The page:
Facilitated by trust, connectivity can provide volumes of invaluable consumer data. However, many consumers are apprehensive about big brands, and will not engage with them on such an intimate level.

This ultimately stifles these brands’ ability to evolve.

3.   They’re Culturally Challenged

Incumbent consumer brands and their management teams want to be the biggest and the best. This is the way they’ve always done business. They seek to control their ecosystem—their partners, suppliers, and others—while raising barriers to entry with significant economies of scale.

The result is that these legacy brands have become sluggish and disconnected from consumers. As discussed, being bigger also yields a significant lag time in catching up with consumer tastes.

In an attempt to pivot in new directions, bloated brands are taking too long to innovate and refine their products.

Conversely, companies like Casper Mattress, Allbirds, and Harry’s have disrupted their respective industries by being nimble and having a finger on the pulse of consumer preferences. Casper in particular didn’t aim to have the broadest product portfolio. Instead, it initially offered a single mattress, which created a direct line of sight to the consumer and enabled real-time feedback to refine on the fly.

These brands never sought to be the biggest. And as such, they were more responsive to consumer needs right from the start, and managed to take additional market share at a much faster rate.

Legacy brands are well-suited to pare down their bloated product portfolios. However, because they’ve always wanted to be all things to all people—to be the biggest and the best—they’ve struggled to become nimble from a cultural standpoint.

4.   Their Brand Value Is Diminishing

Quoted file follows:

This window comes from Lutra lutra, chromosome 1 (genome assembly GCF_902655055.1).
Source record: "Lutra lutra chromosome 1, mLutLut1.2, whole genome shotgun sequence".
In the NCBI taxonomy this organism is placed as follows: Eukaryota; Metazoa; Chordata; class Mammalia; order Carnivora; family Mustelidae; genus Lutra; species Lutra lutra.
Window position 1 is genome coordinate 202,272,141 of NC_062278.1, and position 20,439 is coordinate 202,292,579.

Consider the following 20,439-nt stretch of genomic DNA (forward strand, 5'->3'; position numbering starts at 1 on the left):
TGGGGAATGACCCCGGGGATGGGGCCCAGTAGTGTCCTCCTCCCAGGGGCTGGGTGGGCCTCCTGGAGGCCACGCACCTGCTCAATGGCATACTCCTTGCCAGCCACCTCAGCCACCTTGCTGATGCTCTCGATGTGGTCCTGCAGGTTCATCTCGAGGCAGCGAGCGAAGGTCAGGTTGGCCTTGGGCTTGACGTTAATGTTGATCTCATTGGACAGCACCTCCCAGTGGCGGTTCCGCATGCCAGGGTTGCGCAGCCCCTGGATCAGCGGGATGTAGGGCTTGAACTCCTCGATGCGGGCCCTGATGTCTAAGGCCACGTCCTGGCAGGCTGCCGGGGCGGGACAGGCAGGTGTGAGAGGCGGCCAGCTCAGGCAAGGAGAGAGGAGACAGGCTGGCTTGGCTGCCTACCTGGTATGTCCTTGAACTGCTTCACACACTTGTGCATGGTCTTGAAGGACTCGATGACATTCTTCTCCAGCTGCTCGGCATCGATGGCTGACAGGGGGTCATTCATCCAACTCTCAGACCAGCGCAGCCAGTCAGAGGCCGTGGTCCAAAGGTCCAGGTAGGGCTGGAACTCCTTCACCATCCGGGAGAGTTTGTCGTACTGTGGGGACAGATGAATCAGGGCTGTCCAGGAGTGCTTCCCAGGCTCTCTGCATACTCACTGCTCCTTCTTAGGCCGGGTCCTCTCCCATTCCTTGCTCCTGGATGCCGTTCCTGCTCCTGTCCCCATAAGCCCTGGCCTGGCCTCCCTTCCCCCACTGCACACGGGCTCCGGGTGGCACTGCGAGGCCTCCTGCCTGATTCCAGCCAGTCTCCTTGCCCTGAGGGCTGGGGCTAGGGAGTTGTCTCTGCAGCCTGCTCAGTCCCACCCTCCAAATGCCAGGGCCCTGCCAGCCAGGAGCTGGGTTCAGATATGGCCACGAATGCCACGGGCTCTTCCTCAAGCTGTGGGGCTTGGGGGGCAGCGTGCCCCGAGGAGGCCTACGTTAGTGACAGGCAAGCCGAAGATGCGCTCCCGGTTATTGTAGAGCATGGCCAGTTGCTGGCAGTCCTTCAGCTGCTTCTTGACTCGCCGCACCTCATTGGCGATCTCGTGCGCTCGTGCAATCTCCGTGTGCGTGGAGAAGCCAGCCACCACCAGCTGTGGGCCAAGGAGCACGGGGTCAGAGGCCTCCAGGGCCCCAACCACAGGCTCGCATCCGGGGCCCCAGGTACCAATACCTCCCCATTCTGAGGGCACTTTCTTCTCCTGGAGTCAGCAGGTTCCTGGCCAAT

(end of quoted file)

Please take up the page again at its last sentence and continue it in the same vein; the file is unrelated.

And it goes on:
Consumers—and especially millennials—have a greater need for uniqueness and authenticity than ever before. They want their favorite brands to say something about who they are as individuals.

They want the brands they use to serve as a reflection of themselves. This is hard to attain from a conglomerate brand that offers everything from clothes to toothpaste to batteries, and so much more. Most big brands’ approach is just not sexy, nor is it genuine.

That said, with brands like Cotopaxi, NoBull, PRANAON, Neat Nutrition, Nisolo, Roka, Rothy’s, and others, consumers can satisfy both a need and a cause. On the latter, many of these brands have sustainable and social missions that aim to benefit the communities around them. As for the former, the newer brands are often much more nimble and at the leading edge of what they offer. They tend to provide unbeatable utility and functionality.

The newer brands also hold the upper hand in authenticity, which is something the legacy players cannot match. Millennials believe that by choosing the disruptors, they can “stick it” to both the bigger brands and to the last wave of companies that have “sold out”—that is, the companies that have gotten too big, too mainstream, or that were acquired by even bigger companies.

Next time, I’ll be writing about two big legacy consumer brands that are doing it right. Stay tuned for more information.